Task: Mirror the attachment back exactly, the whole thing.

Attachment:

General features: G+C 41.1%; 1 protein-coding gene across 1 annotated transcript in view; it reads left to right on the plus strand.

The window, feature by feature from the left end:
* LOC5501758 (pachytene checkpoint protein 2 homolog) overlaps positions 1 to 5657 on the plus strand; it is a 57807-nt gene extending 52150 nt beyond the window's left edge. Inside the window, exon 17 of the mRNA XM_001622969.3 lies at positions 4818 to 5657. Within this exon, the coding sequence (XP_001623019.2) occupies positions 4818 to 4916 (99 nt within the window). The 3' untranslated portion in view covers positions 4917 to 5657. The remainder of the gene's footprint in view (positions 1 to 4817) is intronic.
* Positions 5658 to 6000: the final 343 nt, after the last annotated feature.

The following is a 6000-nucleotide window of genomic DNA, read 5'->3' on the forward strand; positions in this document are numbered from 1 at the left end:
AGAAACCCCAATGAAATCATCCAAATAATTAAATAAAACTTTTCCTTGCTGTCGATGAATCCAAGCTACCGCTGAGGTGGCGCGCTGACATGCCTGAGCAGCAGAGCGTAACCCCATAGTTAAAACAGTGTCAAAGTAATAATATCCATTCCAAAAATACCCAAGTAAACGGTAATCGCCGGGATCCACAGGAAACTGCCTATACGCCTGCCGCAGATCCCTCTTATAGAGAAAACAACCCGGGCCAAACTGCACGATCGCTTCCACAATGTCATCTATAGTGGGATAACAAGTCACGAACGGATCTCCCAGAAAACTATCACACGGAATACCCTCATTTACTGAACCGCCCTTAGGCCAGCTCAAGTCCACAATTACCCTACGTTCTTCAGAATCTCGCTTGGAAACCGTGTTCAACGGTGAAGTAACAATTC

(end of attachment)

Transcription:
General features: G+C 41.1%; 1 protein-coding gene across 1 annotated transcript in view; it reads left to right on the plus strand.

The window, feature by feature from the left end:
* LOC5501758 (pachytene checkpoint protein 2 homolog) overlaps positions 1 to 5657 on the plus strand; it is a 57807-nt gene extending 52150 nt beyond the window's left edge. Inside the window, exon 17 of the mRNA XM_001622969.3 lies at positions 4818 to 5657. Within this exon, the coding sequence (XP_001623019.2) occupies positions 4818 to 4916 (99 nt within the window). The 3' untranslated portion in view covers positions 4917 to 5657. The remainder of the gene's footprint in view (positions 1 to 4817) is intronic.
* Positions 5658 to 6000: the final 343 nt, after the last annotated feature.

The following is a 6000-nucleotide window of genomic DNA, read 5'->3' on the forward strand; positions in this document are numbered from 1 at the left end:
AGAAACCCCAATGAAATCATCCAAATAATTAAATAAAACTTTTCCTTGCTGTCGATGAATCCAAGCTACCGCTGAGGTGGCGCGCTGACATGCCTGAGCAGCAGAGCGTAACCCCATAGTTAAAACAGTGTCAAAGTAATAATATCCATTCCAAAAATACCCAAGTAAACGGTAATCGCCGGGATCCACAGGAAACTGCCTATACGCCTGCCGCAGATCCCTCTTATAGAGAAAACAACCCGGGCCAAACTGCACGATCGCTTCCACAATGTCATCTATAGTGGGATAACAAGTCACGAACGGATCTCCCAGAAAACTATCACACGGAATACCCTCATTTACTGAACCGCCCTTAGGCCAGCTCAAGTCCACAATTACCCTACGTTCTTCAGAATCTCGCTTGGAAACCGTGTTCAACGGTGAAGTAACAATTC